Casting Hugh Jackman with Rebecca Ferguson again as lovers after their successful collaboration in the Greatest Showman, in sci-fi romantic thriller sounds like a sure fire hit. Unfortunately, Reminiscence could not manage to elevate itself beyond just looking nice and a glimmer of something that might have been so much better.
Reminiscence takes place in a future where technology allows us to relive our past memories to be displayed like a 3-D image for not only the person itself but also anyone who happens to be around. High Jackman plays Nick Bannister, a man who makes a living selling time to his clients to relive their past happy memories as a form of escape from the dread of the harsh realities in a world where presumably climate change have caused the water level to have risen to the extend of making the city, in this case, Maimi, look like a giant Venice. Rebecca Ferguson is the mysterious client who changes his life the moment they meet. Naturally the romance that pursue would not turn out good and we are hurled into some sort of conspiracy involving murder and corruption.
What I liked about Reminiscence is its look and feel of a damaged future. The sets were quite elaborate and creative in its depiction of “normal” life in a Miami that is basically half sunk in water. Hugh Jackman cannot do wrong in most of his movies and here, he does a competent job. I dare say he excel more in the few moments where he had to say his softer and emotional side, than in the standard action sequences. Rebecca Ferguson who mimicked the magnificent singing in The Greatest Showman, gets to show off her real singing talent here as she has a few scenes where she sings in a lounge. Finally, there is Daniel Wu who had a small but memorable role as one of the villains. His character has a unique style and I especially liked that he so naturally mixed mandarin words in his sentences when she talks with total disregards on whether the person he is speaking to (or the audience for that matter) understands him or not! That is something I would remember!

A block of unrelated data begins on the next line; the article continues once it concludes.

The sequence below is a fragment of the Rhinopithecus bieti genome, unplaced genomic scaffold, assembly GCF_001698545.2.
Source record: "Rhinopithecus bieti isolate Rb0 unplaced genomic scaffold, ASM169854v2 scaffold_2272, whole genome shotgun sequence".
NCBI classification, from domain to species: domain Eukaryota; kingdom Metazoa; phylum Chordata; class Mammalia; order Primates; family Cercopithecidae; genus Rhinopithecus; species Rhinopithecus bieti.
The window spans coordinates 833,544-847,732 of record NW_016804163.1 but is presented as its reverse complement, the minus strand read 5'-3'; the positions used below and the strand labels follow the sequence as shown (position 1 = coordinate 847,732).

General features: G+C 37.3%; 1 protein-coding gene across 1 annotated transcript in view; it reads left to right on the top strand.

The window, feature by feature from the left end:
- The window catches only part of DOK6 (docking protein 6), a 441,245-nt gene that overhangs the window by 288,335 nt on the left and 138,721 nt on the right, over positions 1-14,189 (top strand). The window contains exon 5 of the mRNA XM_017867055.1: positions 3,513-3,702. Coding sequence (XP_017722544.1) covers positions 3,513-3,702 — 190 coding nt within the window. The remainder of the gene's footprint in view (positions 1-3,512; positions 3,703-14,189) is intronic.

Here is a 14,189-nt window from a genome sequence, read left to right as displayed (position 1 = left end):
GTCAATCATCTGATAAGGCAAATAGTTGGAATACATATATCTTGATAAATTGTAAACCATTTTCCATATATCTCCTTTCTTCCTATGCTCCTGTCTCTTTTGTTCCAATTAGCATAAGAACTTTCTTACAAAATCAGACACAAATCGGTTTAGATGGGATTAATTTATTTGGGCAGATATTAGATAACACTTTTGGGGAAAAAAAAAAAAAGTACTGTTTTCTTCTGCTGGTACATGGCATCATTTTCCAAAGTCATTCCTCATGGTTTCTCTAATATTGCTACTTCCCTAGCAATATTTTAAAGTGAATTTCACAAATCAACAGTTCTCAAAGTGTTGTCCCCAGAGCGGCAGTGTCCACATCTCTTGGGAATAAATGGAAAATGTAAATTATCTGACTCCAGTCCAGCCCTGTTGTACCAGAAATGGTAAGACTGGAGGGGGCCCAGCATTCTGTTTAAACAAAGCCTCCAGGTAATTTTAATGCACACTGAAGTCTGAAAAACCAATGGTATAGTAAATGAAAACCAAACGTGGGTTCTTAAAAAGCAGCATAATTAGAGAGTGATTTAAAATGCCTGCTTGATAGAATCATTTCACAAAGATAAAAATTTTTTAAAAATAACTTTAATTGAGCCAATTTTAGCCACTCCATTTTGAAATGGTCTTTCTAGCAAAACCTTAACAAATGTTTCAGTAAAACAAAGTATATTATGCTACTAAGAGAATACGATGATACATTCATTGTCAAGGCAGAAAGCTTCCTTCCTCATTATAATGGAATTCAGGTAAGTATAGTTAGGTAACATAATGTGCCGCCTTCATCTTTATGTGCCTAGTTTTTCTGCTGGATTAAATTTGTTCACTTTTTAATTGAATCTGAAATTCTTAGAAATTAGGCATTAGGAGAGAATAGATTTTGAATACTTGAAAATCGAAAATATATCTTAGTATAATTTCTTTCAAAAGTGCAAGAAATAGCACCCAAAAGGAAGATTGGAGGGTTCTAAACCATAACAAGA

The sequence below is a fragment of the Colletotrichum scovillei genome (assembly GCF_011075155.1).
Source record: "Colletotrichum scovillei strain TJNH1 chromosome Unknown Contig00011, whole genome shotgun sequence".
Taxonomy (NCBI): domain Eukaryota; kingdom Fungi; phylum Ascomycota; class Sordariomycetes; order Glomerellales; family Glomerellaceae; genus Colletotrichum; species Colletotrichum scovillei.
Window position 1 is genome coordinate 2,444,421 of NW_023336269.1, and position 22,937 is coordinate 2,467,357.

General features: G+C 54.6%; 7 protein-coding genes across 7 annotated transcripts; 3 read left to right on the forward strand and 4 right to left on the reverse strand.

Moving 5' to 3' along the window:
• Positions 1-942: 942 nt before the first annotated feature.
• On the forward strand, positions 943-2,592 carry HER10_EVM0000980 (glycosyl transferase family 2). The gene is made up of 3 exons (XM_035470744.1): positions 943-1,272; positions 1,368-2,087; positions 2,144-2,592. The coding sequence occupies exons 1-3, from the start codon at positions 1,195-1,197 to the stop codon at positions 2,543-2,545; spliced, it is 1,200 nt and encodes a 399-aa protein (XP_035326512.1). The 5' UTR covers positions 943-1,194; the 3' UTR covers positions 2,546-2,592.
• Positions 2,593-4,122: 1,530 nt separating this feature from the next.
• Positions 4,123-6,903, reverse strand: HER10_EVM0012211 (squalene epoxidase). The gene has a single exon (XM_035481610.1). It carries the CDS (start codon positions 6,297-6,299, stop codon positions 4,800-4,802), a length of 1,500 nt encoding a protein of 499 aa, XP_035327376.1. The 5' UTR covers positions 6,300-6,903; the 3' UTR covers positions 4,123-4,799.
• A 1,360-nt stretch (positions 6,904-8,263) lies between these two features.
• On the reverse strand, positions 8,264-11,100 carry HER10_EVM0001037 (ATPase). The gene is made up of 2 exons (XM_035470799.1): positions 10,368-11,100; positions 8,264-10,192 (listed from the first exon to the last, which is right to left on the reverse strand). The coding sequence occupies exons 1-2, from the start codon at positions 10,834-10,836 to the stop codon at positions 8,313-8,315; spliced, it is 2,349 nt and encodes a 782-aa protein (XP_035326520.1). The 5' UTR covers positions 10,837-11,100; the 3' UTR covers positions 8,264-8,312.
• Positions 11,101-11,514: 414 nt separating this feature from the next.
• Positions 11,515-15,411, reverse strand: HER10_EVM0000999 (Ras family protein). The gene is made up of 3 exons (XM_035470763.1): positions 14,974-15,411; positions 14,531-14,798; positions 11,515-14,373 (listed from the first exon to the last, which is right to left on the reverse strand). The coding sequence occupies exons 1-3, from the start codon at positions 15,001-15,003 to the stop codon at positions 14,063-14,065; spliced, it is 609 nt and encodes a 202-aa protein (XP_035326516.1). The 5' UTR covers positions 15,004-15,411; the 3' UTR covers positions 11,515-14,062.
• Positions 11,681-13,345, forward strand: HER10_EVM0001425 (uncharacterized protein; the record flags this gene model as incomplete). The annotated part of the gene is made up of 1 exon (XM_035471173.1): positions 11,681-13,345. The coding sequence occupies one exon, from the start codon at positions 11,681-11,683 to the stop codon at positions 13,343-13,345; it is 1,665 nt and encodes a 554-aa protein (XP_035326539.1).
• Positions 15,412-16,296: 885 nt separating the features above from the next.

Unfortunately despite all the positives, Reminiscence ultimately ends up feeling very mundane and familiar. The premise of the memory trip machine seems illogical and purely as a plot device. When so much of the story revolves around this theme, it opens up to many questions and loop holes to the viewers which becomes distracting. The over use of a voiceover narration also felt cliched and did not enhance the flow as much as it should. It’s a lazy way to convey feelings and emotions as well as flow of a movie.
Reminiscence could have been so much better than it is. Which is a pity especially since it had most of the ingredients and an amazing cast. Perhaps this could be due in part to its choice of Director, Lisa Joy who has not been known to be a director so much as a producer and writer. As it stands, I am probably going to forget about this movie by year end, except for Daniel Wu’s performance.